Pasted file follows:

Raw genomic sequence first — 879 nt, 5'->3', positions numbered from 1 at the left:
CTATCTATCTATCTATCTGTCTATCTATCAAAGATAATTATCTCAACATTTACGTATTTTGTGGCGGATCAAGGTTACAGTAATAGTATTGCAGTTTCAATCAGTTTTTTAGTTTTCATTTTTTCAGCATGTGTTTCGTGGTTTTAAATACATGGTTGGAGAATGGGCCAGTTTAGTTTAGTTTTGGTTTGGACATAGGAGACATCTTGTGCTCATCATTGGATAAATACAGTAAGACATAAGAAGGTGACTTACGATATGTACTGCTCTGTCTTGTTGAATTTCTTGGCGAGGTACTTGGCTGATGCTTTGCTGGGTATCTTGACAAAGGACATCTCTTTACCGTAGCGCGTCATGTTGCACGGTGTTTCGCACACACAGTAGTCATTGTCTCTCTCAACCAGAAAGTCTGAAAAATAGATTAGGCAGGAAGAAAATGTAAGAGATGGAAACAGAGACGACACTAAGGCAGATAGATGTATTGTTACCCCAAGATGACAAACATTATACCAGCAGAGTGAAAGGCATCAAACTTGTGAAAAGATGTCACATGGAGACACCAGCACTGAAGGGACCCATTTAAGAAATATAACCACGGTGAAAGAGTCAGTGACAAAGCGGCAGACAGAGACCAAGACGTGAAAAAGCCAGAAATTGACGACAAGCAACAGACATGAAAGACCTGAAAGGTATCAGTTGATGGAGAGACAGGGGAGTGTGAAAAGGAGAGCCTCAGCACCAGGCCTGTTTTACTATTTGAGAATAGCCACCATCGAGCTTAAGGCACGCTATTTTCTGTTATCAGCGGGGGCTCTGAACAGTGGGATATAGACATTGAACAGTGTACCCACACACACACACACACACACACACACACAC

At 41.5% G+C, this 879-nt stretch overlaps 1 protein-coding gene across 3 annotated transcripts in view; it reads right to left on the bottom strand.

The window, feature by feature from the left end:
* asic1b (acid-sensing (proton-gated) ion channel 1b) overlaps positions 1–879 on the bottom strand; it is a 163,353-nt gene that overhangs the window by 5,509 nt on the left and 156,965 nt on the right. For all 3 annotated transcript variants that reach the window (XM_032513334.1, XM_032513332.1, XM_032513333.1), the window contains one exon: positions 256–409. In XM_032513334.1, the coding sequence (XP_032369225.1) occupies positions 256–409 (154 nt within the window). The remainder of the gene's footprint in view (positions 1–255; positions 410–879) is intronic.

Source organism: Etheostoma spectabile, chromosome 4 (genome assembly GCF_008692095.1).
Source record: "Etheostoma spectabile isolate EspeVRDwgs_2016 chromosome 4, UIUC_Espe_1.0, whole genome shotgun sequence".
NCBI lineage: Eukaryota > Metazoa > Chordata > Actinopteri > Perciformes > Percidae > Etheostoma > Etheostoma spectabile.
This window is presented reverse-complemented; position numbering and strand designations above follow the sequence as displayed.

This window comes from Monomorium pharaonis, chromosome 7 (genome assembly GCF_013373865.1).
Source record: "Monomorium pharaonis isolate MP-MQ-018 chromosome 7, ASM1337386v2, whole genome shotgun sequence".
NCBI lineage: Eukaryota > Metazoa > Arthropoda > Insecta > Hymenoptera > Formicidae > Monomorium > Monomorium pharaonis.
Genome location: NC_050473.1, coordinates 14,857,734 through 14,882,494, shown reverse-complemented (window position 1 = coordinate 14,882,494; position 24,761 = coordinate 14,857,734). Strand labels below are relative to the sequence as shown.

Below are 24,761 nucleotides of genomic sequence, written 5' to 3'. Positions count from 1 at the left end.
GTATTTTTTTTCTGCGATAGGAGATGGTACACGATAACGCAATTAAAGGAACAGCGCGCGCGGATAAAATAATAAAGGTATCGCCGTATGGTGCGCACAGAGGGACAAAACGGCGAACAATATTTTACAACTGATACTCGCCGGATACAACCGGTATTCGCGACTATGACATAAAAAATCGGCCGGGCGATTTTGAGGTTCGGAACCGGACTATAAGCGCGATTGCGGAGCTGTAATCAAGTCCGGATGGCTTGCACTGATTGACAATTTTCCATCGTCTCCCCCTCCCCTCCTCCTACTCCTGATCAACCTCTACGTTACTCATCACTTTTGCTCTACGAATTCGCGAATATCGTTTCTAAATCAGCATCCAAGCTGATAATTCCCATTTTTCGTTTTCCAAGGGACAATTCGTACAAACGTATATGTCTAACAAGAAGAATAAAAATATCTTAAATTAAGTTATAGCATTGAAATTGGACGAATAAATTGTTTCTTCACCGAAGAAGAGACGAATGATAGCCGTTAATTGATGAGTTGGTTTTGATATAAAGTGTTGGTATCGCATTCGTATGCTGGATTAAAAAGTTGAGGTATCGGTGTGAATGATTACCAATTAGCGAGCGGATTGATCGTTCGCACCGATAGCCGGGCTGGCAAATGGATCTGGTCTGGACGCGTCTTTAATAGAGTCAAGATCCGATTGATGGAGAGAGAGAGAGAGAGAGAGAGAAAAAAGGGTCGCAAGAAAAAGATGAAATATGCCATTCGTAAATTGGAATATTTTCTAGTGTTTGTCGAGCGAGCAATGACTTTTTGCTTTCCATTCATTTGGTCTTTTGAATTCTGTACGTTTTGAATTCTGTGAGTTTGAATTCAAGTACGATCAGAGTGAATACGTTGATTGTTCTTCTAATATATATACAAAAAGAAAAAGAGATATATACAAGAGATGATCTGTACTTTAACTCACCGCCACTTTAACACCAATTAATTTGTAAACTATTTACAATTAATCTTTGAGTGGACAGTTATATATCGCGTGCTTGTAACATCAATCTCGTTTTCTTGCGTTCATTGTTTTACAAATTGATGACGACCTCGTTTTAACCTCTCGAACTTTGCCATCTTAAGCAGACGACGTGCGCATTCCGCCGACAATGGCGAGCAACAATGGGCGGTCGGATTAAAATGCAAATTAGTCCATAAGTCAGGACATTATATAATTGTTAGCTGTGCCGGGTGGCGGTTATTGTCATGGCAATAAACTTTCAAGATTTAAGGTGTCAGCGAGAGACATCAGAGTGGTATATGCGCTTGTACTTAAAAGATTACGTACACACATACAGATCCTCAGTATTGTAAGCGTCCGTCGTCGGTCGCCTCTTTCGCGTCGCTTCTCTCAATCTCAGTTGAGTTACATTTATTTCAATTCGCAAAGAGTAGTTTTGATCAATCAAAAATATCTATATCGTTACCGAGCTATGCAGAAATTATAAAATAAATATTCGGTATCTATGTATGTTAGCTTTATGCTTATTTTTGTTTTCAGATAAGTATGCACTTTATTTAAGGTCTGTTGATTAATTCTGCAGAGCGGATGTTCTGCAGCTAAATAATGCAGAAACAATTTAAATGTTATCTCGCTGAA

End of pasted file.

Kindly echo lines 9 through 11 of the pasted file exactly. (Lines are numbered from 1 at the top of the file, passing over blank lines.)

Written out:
This window is presented reverse-complemented; position numbering and strand designations above follow the sequence as displayed.

This window comes from Monomorium pharaonis, chromosome 7 (genome assembly GCF_013373865.1).
Source record: "Monomorium pharaonis isolate MP-MQ-018 chromosome 7, ASM1337386v2, whole genome shotgun sequence".